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A Step-by-Step Guide to Creating Dynamic Websites
About the Author
Robin Nixon has worked with and written about computers since the early 1980s (his first computer was a Tandy TRS 80 Model 1 with a massive 4KB of RAM!). One of the web sites he developed presented the world's first radio station licensed by the music copyright holders. In order to enable people to continue to surf while listening, Robin also developed the first known pop-up windows. He has also worked full time for one of Britain's main IT magazine publishers, where he held several roles including editorial, promotions, and cover disc editing.
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The second major part of the book moves from the web programming side of things to consider CSS and HTML5. Aspiring web designers should be aware that– despite the book’s occasional claims to be for those who want to learn how to “style and lay out” web pages (p. xxii)– this is not the book from which to learn the nuances of web design with CSS and HTML5. The book does not cover the new semantic elements in HTML5 (though an explanation for this is given on p. 601), nor does it cover all of web design’s intricacies (divs, spans, floats). The book’s chapters on CSS could serve as a helpful primer or refresher for the web programmer who needs to do some light web design work, though. The coverage of CSS3 and HTML5 is good; Nixon discusses many of the ways that HTML5 and CSS3 are changing (and often simplifying) the way to do things on the web, from streamlining layout and display to displaying audio and video, while still explaining how to support older browsers.
This may not be the final word on web programming– given how much things are in transition at the moment, it is hard to know how any single book could be– but as an introduction and a practical set of tools, this book is recommended.
(Full disclosure: I received a free copy of this book from O'Reilly as a part of their Reader Review program.)
If you wish to learn how to go beyond just static HTML websites and create websites that are more interactive then this is one of the best books to start with. I obtained this book to learn some background before I dived deep into Wordpress development and i think I made the right decision. You would not make a mistake by buying this book, it is worth it.
More on the book itself, it is worth your money to an extend it worth your every penny: each chapter is verged so it takes you right from a printed book page to real-life example implementations. The book is very well structured, it has many (26), but succinct chapters that end with questions that help you memorize what you learned (this is my preferred way of studying), the book has the answers in the appendix. If you want to hear me whining, then may be I should say that the book author sticks to using the Zend Framework, no others covered, thus even though it is a very popular and mature development platform and has all the bells and whistles you may need to run a commercial grade website you may need to figure out yourself how you would develop and deploy using other Frameworks your company uses. Also the book does not cover Unit Testing.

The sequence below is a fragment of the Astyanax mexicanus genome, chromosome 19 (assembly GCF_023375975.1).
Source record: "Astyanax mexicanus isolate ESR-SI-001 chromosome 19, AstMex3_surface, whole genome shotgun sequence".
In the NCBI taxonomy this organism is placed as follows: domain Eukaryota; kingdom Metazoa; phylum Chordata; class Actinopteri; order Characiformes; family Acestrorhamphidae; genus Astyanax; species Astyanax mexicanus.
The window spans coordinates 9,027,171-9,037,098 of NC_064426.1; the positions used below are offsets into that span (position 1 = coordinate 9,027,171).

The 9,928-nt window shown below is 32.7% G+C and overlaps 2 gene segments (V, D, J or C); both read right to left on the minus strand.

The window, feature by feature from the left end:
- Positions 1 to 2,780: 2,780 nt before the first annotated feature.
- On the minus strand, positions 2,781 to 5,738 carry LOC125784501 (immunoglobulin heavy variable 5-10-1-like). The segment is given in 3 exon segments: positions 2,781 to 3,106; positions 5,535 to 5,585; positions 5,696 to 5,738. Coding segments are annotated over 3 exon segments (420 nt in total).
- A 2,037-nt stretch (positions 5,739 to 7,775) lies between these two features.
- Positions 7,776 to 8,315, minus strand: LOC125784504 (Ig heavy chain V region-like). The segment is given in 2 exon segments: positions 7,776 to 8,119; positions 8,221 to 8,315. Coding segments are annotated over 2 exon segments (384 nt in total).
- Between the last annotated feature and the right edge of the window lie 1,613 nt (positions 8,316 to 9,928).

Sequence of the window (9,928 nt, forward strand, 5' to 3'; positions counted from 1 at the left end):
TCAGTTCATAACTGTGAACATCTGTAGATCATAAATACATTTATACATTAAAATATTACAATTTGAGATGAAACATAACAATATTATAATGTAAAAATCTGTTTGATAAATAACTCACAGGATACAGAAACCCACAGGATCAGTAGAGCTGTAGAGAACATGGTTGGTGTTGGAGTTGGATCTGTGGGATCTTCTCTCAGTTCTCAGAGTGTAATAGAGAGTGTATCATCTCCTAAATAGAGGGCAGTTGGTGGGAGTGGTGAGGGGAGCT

What I liked: the Ajax section and HTML5 are my favourites. Also tasteful graphics, website examples, the part on doing the validation was both very useful and explanatory. The chapter on ‘Practical PHP’ is of much help.
Advice: HTML5 is a little hard, and at times a tad unusual, also not functionality of HTML5 is implemented by every browser in full (notably the IE family of browsers), so plan your features coding in advance.
In the terms of closing I would like to tell that the web development after reading this book does not look so intimidating any more. A big thank you to Robin!
My verdict – 5 out of 5 without doubt.
Disclaimer: I received a free electronic copy of this book as part of the O’Reilly Blogger Reviewer Program in exchange for a review publication.
Regardless of what book you choose, PHP is a wonderful language to learn. Web programming used to bore me because HTML didn't "do" anything. Learning PHP allows you to actually make a useful and dynamic website, and HTML5 has some pretty awesome new features as well. It is an exciting time to be a programmer or a web designer.
But I'll go ahead and review what I have: This is a good overview of a wide range of technologies used for creating dynamic websites.
1. As with many books that try to cover a range of technologies in a single volume, the coverage of each is less than one might like
2. To my mind, this book is confused about its intended audience. There's some "learning how to program" explanations, such as what an array is, but I don't think this is the right place to start learning programming. Everything is explained far too quickly for a beginner to have a reasonable chance to catch on. (The preface to the book says that the intended audience includes "graphic designers who are already creating static websites", but I recommend that you get some programming experience before you launch into this book.)
3. Like any web technologies book, the underlying technologies continue to shift. This intersects with the caveat about being a total beginner, because some of the examples will need tweaking to work, and that's hard to work with when you're a beginner.
1. There is a website where you can download supplemental material -- example code and errata. (lpmj dot net)
I think this is a really good book for people who know some stuff already to learn more stuff. It's nicely structured and walks you through examples and gotchas. But again, I don't think it will work well for (most) people who are not comfortable programming already.
Four stars for the book itself, which is a good overview for the right people, but downgraded to three stars because you should not buy this edition.
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